Your Performance Appraisal – Love or Dread?
What if, tomorrow all competency frameworks, all appraisal processes, all talent grids and profiles went up in smoke?
Would people stop doing their jobs?
We don’t think so. The appraisal is dead. This is also the view of many commentators today. What real value do they add? How do they help people to be the best of themselves when all we are really doing is placing restrictions on them by comparing them to others, putting them in boxes, scoring them like they’re in a gymnastics or dancing competition?
How many people in employment look forward to their appraisal or talent review?
In recent months many high-profile organisations have been reported as having abandoned their annual appraisal processes. According to The Harvard Business Review, by some estimates, more than one-third of U.S. companies are doing just that, including Microsoft, Adobe, and IBM and GE systems.
It appears business is coming round to the view that the traditional annual appraisal system doesn’t work. Gallup research from 550 organizations and 2.2 million employees found that only 50% of employees knew what was expected of them at work.
According to CEB, a corporate research and advisory firm, only 4% of HR managers think their system of assessing employees is effective at measuring performance — and 83% say their systems need an overhaul.
The reason? Basically, we hold up our job description as ‘our perfect employee’, then once a year measure people against it, often scoring, basically telling people that they are not good enough. Many appraisal systems fail because we’re all human and giving and getting grades can seem threatening. We all want to fit in, be liked and succeed, so being ‘scored’ can feed our limiting beliefs and make us focus on the negative, feel anxious, defensive and take things personally – focusing on fear and ‘prove myself’, rather than performance.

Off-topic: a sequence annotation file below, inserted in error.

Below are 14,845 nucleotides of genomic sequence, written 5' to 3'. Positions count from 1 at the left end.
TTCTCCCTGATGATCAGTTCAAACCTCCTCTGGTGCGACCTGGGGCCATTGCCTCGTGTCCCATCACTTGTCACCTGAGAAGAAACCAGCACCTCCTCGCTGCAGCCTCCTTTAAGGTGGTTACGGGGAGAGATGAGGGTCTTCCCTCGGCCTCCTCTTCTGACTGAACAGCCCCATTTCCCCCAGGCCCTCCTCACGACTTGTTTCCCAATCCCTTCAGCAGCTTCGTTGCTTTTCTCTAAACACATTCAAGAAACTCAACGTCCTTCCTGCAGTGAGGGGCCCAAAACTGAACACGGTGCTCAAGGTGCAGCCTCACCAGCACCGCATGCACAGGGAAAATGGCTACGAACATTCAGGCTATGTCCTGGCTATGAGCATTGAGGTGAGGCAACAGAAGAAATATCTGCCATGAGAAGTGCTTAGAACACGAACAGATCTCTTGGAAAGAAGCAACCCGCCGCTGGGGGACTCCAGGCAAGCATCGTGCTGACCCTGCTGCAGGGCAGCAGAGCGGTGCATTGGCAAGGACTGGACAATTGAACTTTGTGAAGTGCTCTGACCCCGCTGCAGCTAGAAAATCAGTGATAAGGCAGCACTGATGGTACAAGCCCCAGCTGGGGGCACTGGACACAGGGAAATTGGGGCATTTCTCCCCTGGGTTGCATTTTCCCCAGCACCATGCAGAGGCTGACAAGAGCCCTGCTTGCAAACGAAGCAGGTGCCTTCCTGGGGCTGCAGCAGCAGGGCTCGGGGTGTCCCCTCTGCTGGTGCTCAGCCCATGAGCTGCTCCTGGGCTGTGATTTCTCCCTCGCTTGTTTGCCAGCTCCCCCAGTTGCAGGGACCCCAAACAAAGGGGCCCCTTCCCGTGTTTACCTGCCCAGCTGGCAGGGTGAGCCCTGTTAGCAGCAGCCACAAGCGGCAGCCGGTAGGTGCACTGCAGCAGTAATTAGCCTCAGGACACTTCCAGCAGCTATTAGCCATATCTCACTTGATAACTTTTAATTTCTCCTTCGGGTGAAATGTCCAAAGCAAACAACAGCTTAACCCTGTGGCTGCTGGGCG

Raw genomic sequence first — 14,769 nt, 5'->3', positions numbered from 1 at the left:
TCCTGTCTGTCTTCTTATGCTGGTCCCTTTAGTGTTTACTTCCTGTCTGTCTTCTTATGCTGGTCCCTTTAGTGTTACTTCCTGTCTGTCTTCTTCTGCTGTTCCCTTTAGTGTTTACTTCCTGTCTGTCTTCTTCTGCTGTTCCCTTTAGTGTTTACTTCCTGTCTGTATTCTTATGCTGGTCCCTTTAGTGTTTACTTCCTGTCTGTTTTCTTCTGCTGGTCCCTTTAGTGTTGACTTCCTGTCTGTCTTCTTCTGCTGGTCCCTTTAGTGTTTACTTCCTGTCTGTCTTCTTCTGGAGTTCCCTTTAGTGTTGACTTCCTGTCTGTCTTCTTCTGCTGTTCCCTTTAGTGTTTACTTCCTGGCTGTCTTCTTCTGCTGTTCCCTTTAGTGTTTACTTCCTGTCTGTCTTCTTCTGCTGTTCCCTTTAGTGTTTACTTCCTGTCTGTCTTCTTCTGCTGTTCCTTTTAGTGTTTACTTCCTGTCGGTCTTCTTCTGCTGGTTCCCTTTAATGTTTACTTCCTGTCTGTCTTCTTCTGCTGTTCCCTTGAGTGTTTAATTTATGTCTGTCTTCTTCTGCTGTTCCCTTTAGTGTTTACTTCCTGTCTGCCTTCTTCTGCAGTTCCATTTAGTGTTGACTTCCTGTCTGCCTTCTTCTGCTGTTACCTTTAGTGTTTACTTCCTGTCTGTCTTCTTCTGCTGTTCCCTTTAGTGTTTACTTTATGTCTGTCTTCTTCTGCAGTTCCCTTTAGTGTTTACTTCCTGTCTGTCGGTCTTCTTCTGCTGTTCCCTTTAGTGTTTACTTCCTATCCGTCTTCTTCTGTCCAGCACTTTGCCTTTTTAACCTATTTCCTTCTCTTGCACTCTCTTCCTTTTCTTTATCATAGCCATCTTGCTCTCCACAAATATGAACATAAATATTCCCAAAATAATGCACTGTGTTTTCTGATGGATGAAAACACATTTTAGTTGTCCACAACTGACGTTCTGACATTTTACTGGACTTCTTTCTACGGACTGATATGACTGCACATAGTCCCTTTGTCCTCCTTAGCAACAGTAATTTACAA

Does your process allow managers to hide behind it? So, avoid regular feedback, or having difficult conversations, as we know, most of us don’t like doing this.
Performance reviews often become something to be endured for both the manager and the employee. something to report, rather than being inspiring, useful and productive development or celebration of achievement.
Companies that have seen the light have replaced the annual appraisal with more regular feedback conversations.
Are you being accountable?
How many of us actively seek out feedback – or self-appraise, what did I do well in that situation and what could I have done better? If we all did it more, it would become part of a normal conversation, rather than a forced, formal and weird one.
Tips for Humanising Feedback
Focus on listening, don’t worry about what to say next.
Curb your emotional response, this is not about you.
Use questions when giving feedback. E.g: How do you feel it went? What would you change? What could make it more powerful?
Avoid using the word ‘why?’ It carries judgement.
Respond to others’ work with warmth, energy and enthusiasm. Show people you like them.
Be clear in your expectations, let people know what you want, how and by when.
Embrace the energy of growing and developing yourself and others.
Watch your tone, don’t be condescending. Really care about each other and you will grow as a team.
Feedback is about clarity and sharing. There’s nothing wrong with sharing what you’d encourage someone to do even better – how else can we learn from each other? Be ready and open to others’ having an opinion too.
How positive and motivating is your performance review process? If the answer is low – come and talk to us, we’d love to help.